Hypnosis is possibly as old as mankind and yet myths and misconceptions about it continue to prevail. It is, in fact, a pleasantly relaxing process where the subconscious, in a state of ultra-focus, is highly accepting of suggestions that can change detrimental habits and behaviours.
We are creatures of habit and the reaction of many people to the idea of hypnosis is not surprising – fear of the unknown, disdain for the apparently non-scientific, scepticism of the effectiveness, and unwillingness to even contemplate the notion that our thinking can be harnessed and used for our good. What the nay-sayers are reluctant to recognise is that they are possibly passing up a valuable opportunity. With a more curious and accepting attitude they could have access to a host of benefits – it’s available to all, it’s quick, it’s 100% natural and yet it can transform lives.
Fear of the unknown is an invalid objection. The reality is that everyone spends time during their day in a state closely resembling hypnosis. We’ve all driven somewhere and, on arrival, had absolutely no idea how we got there: frightening for the conscious analytical mind which does not even recall the traffic lights or the turns, but no problem for the subconscious mind which fortunately stepped in and navigated the road safely. Zoning out while reading a gripping book or watching an engrossing TV show are also common examples. It’s perfectly natural for our mind to operate on two levels.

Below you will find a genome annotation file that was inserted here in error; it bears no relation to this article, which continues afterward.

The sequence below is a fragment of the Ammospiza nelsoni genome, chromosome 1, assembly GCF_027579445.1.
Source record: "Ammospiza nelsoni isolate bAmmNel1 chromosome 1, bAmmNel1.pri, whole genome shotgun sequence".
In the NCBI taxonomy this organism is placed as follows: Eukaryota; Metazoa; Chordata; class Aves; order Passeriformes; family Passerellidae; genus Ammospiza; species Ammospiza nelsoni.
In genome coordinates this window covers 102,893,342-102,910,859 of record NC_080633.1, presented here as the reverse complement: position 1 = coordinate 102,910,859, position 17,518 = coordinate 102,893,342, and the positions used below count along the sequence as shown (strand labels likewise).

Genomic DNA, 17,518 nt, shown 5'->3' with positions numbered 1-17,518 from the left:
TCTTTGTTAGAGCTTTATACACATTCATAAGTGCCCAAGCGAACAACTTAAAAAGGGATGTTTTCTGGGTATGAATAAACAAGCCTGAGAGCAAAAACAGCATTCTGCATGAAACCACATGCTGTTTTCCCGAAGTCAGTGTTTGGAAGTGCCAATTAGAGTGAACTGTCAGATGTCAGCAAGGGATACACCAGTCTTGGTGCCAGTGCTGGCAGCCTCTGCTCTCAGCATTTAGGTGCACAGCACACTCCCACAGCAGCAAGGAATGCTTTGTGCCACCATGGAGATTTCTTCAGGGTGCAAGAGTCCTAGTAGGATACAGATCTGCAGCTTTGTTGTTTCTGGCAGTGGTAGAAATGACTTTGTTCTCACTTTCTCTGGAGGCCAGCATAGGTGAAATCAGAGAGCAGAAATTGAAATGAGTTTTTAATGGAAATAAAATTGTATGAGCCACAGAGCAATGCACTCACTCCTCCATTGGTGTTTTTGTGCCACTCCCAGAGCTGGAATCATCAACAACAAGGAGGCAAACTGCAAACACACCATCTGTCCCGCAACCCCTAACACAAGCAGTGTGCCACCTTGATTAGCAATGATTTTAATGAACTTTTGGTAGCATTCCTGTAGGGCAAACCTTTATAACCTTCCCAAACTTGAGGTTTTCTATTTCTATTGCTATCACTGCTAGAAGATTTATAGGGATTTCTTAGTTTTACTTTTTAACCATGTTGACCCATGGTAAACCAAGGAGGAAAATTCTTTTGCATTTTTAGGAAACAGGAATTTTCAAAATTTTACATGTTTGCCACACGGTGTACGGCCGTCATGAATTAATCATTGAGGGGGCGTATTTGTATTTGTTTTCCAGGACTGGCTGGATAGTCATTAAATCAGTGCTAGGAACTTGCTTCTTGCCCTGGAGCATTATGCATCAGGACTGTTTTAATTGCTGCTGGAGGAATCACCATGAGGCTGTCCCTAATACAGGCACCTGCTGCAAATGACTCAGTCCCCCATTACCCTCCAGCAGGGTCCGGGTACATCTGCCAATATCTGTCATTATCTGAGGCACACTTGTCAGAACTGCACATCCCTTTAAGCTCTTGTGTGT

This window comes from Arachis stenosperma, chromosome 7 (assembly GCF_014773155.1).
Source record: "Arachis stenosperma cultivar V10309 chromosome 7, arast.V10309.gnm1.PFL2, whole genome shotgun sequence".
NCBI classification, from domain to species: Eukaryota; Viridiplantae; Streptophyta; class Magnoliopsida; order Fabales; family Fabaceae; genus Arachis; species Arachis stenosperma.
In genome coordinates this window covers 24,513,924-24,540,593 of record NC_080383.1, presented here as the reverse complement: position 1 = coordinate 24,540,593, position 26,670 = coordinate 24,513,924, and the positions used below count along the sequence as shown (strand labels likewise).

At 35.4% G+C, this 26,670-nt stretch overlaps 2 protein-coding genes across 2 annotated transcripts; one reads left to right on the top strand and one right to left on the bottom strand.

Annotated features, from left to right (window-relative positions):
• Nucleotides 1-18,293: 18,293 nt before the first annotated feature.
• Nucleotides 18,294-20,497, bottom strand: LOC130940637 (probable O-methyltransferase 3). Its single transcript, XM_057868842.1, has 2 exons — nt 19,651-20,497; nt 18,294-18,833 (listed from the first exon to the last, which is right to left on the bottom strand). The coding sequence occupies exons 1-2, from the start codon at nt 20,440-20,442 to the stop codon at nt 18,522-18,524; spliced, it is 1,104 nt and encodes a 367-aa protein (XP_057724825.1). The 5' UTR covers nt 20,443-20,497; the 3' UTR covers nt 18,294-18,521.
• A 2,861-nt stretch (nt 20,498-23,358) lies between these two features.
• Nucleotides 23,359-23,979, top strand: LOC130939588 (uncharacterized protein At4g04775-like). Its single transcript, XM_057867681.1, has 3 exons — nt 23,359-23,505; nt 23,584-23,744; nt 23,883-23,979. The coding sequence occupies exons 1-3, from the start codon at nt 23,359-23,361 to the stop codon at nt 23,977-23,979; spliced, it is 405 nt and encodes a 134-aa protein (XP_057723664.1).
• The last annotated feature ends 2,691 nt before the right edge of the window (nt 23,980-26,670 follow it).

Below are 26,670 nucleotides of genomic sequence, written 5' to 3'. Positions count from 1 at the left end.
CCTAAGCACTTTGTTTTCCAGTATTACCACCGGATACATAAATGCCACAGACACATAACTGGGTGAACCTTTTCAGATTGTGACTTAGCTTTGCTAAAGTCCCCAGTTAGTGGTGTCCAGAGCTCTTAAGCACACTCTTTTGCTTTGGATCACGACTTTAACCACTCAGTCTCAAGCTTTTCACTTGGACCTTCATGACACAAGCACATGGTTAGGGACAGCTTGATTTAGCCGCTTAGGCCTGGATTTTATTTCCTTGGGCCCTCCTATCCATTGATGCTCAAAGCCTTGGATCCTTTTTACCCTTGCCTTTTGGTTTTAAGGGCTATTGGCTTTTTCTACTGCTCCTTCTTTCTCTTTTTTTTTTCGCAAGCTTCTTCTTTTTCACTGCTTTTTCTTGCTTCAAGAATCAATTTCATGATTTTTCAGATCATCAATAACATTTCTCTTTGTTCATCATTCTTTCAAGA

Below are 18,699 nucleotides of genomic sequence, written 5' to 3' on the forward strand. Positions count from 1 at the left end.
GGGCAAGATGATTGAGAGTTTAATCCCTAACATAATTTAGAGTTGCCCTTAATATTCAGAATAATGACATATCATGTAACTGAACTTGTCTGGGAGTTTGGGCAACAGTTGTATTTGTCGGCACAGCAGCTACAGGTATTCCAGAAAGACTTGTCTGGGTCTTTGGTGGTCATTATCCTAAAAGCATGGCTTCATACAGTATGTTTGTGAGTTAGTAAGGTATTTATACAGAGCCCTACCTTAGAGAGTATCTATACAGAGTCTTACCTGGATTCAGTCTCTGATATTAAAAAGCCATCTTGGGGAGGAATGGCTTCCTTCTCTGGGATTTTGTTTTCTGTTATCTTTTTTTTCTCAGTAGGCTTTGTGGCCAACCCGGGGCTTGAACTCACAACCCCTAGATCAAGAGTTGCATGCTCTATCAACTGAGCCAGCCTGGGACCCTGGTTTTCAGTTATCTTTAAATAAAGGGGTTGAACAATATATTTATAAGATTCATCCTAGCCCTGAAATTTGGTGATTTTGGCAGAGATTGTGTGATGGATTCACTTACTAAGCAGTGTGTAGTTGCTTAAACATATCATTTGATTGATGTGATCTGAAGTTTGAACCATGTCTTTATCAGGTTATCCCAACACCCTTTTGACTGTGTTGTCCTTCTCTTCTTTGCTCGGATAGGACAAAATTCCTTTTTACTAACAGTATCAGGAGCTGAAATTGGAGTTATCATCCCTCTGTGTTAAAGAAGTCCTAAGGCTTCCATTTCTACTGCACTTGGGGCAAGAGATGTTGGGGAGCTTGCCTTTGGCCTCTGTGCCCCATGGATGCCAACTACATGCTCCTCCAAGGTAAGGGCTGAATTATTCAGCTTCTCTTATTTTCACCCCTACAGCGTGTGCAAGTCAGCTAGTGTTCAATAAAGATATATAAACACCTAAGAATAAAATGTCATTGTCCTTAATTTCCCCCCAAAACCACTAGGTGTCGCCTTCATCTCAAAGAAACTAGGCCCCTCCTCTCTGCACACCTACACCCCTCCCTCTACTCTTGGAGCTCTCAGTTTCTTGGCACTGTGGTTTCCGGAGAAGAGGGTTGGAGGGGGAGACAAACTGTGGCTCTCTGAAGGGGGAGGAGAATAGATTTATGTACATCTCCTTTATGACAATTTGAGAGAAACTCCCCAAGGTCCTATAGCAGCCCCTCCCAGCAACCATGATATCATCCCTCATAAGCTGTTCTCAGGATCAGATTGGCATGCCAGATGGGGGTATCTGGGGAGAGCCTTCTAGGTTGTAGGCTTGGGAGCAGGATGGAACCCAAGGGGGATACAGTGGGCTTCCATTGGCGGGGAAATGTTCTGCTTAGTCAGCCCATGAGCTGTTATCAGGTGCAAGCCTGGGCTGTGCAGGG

The lack of concrete scientific proof around hypnosis is not a mystery. Our thoughts cannot be pinned down and analysed like conventional data and, what’s worse, thoughts are notoriously difficult to marshal and control – a mind is like a classroom of unruly 3 year olds! However science is constantly a work in progress and it has been established that hypnosis is a genuine psychological phenomenon which is gaining wide acceptance in a variety of fields, including medicine, dentistry, law enforcement, professional sports, and education.
The idea that has been promoted to the public and politicians (often at great profit!) that chemicals are the answer to all mental problems is beginning to lose credence as people increasingly turn to more natural solutions to their fears and destructive behaviour. Evidence may largely be anecdotal but people the world over have benefitted from the relaxing and transformative effects of hypnosis. So perhaps it’s time to close your eyes, relax and enjoy it. The results may surprise you.
And you know what they say – don’t knock it until you’ve tried it!